Are oxalates bad for you: A look at the data

Many people take to low-oxalate diets to improve mysterious health issues without considering if oxalates are bad for you. They read on the internet that they are, so why dig into it any further?

The problem is, the answer isn’t exactly straightforward. Calcium and oxalate form stones in the kidneys, and are the most common stone-type found in stone-formers.

But, this in and of itself doesn’t necessarily mean that oxalate is bad. In these individuals, restricting high-oxalate foods may be helpful. However, other dietary strategies reduce the oxalate burden further. Consequently, high oxalate foods are highly nutritious.

A new paper found that high oxalate intake increased cardiovascular disease risk in healthy people. To the untrained eye, this means we should avoid oxalates in our diet.

The problem is, there was a big fat caveat that shows us why this data came about. It also shows us why oxalate in the diet isn’t the boogie man many people make it out to be.

A high consumption of oxalates in the diet increases CVD risk, but…

One of the problems with focusing simply on oxalate intake and health outcomes is how we make deal with oxalate. In addition to oxalate contained in foods, we also make oxalate from the amino acid hydroxyproline and ascorbic acid.

On top of this, we also make oxalate as a byproduct of metabolism from glyoxylate. You don’t really need to know the specifics, just know that we make it in the liver and type 2 diabetics make a ton of it.

This new paper tells us a completely different tale, and involves how we absorb oxalate. In this paper, a high oxalate diet substantially increased CVD risk(>200%) substantially compared to a low oxalate diet. The problem is, the risk completely lost significance in people with medium to high calcium intake.

Why calcium? In addition to combining with calcium in the kidney, oxalate combines with calcium in the gut. And when bound to calcium, you simply don’t absorb dietary oxalate. So how much calcium, did one need to eliminate the significance? Around 50% of the daily requirement, or 545mg.

In other words, calcium deficiency is the problem, not a problem with oxalates. But this isn’t surprising.

Way back in 2009, a study compared a low oxalate diet to a diet low in animal protein and salt, and high in calcium in people with mildly elevated urinary oxalate. The low animal protein/salt/high calcium diet outperformed the low oxalate diet in lowering urinary oxalate.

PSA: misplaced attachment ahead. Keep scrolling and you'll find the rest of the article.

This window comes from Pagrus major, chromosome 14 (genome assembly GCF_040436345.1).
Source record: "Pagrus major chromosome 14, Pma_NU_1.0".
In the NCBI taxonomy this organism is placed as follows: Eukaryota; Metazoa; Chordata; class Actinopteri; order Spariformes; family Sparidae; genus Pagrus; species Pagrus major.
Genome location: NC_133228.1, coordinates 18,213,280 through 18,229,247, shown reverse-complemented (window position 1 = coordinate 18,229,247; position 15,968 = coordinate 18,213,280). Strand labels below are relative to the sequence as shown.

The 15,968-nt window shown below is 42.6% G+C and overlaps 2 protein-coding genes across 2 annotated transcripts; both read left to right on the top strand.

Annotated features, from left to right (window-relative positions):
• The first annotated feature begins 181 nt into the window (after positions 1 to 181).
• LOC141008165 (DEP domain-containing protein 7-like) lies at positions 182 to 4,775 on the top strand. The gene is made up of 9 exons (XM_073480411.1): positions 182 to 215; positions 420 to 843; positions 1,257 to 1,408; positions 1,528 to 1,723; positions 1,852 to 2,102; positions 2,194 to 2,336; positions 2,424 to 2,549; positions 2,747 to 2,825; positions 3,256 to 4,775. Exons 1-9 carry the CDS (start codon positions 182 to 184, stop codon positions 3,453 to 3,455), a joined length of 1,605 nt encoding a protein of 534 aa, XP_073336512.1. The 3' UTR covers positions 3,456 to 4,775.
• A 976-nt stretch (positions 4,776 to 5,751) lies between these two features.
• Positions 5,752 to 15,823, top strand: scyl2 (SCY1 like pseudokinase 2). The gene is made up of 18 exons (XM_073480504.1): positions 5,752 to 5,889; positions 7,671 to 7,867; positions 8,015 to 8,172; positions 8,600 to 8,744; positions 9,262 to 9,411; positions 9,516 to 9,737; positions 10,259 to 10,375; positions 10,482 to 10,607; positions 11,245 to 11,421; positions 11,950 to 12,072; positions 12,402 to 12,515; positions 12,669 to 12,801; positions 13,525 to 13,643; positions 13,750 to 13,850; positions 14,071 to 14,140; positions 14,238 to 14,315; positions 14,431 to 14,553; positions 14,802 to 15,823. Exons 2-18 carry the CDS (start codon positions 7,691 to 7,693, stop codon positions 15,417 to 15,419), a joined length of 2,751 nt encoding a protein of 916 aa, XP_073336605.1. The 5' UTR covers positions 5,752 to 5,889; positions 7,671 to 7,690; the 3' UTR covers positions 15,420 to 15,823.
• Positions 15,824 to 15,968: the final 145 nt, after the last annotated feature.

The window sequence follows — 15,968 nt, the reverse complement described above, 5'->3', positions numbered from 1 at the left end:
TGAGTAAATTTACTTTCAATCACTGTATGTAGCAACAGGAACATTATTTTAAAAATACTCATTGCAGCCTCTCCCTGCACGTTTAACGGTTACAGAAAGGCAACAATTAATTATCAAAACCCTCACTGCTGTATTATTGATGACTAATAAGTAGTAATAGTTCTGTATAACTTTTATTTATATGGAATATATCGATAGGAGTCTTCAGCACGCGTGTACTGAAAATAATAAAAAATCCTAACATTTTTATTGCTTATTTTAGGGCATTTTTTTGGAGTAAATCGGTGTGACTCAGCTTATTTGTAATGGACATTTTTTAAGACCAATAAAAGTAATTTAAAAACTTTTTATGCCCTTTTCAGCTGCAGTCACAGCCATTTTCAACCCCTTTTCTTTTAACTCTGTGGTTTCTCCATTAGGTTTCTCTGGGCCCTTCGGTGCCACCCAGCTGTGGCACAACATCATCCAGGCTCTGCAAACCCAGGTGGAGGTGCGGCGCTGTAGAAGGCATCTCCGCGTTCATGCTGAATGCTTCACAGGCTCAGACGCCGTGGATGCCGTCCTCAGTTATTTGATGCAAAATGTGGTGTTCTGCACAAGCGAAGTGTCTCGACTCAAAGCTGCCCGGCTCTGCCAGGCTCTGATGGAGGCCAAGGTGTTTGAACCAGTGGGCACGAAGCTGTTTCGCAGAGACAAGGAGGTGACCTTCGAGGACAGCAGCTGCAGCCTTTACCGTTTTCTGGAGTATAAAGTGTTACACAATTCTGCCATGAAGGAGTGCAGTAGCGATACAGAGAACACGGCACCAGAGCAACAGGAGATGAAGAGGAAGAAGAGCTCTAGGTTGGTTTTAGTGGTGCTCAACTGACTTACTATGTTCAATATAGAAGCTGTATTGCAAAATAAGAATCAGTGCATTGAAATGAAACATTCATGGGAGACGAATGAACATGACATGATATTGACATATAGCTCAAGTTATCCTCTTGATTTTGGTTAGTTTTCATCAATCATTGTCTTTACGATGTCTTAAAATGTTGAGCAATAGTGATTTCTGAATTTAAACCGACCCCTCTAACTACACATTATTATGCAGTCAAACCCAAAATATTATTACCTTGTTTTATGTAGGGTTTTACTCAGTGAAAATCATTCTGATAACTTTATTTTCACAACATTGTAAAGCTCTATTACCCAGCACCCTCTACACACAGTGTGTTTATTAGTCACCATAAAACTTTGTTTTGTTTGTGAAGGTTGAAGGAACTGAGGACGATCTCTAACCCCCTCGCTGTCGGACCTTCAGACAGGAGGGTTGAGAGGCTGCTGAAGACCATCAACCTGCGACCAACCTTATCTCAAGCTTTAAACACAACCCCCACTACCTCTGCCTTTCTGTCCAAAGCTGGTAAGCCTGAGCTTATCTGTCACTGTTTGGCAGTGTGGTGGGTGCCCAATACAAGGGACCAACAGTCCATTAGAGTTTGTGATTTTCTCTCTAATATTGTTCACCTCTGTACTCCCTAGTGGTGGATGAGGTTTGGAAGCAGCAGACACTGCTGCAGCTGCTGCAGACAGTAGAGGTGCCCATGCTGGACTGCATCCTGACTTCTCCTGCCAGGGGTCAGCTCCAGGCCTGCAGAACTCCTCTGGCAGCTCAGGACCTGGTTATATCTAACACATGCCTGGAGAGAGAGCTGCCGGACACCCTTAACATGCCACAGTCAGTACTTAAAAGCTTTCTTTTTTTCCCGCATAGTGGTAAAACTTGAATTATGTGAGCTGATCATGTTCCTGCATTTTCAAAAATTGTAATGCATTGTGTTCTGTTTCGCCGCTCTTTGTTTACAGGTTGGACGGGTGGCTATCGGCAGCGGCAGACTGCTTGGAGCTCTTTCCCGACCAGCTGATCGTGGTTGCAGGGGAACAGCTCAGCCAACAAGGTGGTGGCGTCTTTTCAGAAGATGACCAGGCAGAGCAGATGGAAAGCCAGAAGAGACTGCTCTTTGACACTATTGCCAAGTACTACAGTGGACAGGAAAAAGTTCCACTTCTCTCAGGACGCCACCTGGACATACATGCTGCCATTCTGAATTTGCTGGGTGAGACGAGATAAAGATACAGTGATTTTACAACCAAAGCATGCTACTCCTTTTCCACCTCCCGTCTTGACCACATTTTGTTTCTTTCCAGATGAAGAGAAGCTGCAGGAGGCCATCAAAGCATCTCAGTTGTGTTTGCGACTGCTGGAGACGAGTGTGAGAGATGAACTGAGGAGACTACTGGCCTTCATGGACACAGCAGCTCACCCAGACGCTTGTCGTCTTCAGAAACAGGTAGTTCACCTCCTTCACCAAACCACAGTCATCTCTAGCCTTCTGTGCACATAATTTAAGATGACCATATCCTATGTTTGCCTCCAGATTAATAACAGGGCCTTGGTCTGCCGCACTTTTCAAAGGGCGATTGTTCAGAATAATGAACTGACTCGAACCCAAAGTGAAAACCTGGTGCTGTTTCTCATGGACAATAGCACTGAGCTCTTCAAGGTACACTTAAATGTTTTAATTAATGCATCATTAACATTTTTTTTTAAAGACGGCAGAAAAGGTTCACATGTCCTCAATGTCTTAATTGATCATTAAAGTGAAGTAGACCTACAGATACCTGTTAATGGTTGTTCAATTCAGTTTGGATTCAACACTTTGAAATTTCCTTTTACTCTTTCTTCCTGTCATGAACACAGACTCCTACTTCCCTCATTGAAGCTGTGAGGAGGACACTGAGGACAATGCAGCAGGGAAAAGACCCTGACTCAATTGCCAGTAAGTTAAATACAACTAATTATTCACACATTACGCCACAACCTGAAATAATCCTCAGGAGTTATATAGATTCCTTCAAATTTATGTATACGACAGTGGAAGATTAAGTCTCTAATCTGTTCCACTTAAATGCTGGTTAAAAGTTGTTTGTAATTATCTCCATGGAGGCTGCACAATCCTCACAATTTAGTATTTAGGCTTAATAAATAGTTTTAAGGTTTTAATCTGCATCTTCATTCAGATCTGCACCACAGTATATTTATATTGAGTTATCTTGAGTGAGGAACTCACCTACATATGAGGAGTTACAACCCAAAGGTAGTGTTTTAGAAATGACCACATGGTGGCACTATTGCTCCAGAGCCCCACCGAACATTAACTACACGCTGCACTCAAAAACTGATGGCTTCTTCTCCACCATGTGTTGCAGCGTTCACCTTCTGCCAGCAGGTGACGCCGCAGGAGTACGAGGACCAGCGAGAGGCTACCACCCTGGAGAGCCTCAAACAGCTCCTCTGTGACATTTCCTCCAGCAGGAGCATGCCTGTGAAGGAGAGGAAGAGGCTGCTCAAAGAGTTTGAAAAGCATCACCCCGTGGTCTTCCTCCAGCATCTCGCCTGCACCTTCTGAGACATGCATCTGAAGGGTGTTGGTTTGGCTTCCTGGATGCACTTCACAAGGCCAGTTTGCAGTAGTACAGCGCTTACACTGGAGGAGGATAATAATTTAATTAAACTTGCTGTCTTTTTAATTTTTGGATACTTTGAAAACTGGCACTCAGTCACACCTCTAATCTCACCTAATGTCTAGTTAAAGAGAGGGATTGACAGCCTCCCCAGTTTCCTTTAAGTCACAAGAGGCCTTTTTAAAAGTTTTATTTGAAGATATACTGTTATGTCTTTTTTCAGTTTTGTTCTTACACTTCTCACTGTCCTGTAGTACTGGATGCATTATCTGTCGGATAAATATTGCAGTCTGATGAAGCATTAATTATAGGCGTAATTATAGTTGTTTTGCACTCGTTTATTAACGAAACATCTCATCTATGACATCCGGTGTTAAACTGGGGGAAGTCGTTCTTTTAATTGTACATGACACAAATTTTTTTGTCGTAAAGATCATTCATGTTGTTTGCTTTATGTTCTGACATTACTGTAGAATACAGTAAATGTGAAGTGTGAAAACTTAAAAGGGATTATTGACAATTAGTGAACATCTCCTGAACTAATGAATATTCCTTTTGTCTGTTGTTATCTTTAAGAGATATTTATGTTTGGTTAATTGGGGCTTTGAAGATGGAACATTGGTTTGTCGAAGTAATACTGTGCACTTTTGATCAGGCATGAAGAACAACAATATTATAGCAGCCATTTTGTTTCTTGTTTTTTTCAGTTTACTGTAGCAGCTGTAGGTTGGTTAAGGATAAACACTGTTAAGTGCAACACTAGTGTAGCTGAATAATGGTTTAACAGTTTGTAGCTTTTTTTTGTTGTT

It actually blew it out of the water, a 29.2% drop in urinary oxalate compared to a 12.7% drop in the low oxalate diet. On top of that, the average calcium intake of participants prior to the study was 588mg, which is in that deficient range.

Why animal protein? It’s a rich source of hydroxyproline. Why low sodium? It increases calcium in the urine, which can bind with calcium in the kidneys and cause calcium oxalate stones.


On paper, it makes sense for people with oxalate problems to consume a low oxalate diet. The problem is, the oxalate we are exposed to is dictated by much more than dietary oxalate.

Our body is exquisitely capable of dealing with dietary oxalates. Furthermore, we make more oxalate in our body than we consume. When we lack other components of a healthy diet or have issues such as type 2 diabetes or leaky gut, these mechanisms fail.

And the worst part is, the best way to maintain these mechanisms and our tolerance to oxalate is to maintain a diet that contains oxalate. We covered this previously in a blog you can check out here.

But this brings us to what should we do if we have issues with oxalates? In our next video blog, we take a deeeeeeeep dive into oxalate. We’ll cover how we make it, how we deal with it, and how other parts of our diet dictate our ability to keep oxalate in check.

You won’t want to miss this one!

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